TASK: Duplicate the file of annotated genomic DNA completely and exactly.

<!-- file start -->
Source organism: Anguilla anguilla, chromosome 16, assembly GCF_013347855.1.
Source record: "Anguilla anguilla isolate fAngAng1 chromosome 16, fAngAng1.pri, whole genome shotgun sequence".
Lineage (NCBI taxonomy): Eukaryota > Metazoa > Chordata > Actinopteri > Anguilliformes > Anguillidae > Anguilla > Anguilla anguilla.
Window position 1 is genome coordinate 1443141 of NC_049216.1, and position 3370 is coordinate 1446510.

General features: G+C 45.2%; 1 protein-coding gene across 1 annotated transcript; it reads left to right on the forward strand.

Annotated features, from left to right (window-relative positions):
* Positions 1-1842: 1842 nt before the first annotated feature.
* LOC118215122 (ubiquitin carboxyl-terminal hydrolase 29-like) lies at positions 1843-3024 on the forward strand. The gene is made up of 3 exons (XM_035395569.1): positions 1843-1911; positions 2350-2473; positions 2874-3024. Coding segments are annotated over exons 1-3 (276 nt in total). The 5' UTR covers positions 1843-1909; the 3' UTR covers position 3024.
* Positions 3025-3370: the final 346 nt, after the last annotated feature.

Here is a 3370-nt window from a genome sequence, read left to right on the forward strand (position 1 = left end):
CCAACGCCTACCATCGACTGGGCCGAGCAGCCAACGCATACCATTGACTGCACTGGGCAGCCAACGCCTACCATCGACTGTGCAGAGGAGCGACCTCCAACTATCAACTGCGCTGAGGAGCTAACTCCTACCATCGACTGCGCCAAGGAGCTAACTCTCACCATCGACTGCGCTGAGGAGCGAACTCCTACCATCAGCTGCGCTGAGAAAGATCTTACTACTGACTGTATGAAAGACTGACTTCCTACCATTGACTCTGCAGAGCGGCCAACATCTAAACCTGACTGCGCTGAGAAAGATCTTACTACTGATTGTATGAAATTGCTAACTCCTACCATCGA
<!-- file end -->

Source organism: Anguilla anguilla, chromosome 16, assembly GCF_013347855.1.
Source record: "Anguilla anguilla isolate fAngAng1 chromosome 16, fAngAng1.pri, whole genome shotgun sequence".
Lineage (NCBI taxonomy): Eukaryota > Metazoa > Chordata > Actinopteri > Anguilliformes > Anguillidae > Anguilla > Anguilla anguilla.
Window position 1 is genome coordinate 1443141 of NC_049216.1, and position 3370 is coordinate 1446510.

General features: G+C 45.2%; 1 protein-coding gene across 1 annotated transcript; it reads left to right on the forward strand.

Annotated features, from left to right (window-relative positions):
* Positions 1-1842: 1842 nt before the first annotated feature.
* LOC118215122 (ubiquitin carboxyl-terminal hydrolase 29-like) lies at positions 1843-3024 on the forward strand. The gene is made up of 3 exons (XM_035395569.1): positions 1843-1911; positions 2350-2473; positions 2874-3024. Coding segments are annotated over exons 1-3 (276 nt in total). The 5' UTR covers positions 1843-1909; the 3' UTR covers position 3024.
* Positions 3025-3370: the final 346 nt, after the last annotated feature.

Here is a 3370-nt window from a genome sequence, read left to right on the forward strand (position 1 = left end):
CCAACGCCTACCATCGACTGGGCCGAGCAGCCAACGCATACCATTGACTGCACTGGGCAGCCAACGCCTACCATCGACTGTGCAGAGGAGCGACCTCCAACTATCAACTGCGCTGAGGAGCTAACTCCTACCATCGACTGCGCCAAGGAGCTAACTCTCACCATCGACTGCGCTGAGGAGCGAACTCCTACCATCAGCTGCGCTGAGAAAGATCTTACTACTGACTGTATGAAAGACTGACTTCCTACCATTGACTCTGCAGAGCGGCCAACATCTAAACCTGACTGCGCTGAGAAAGATCTTACTACTGATTGTATGAAATTGCTAACTCCTACCATCGA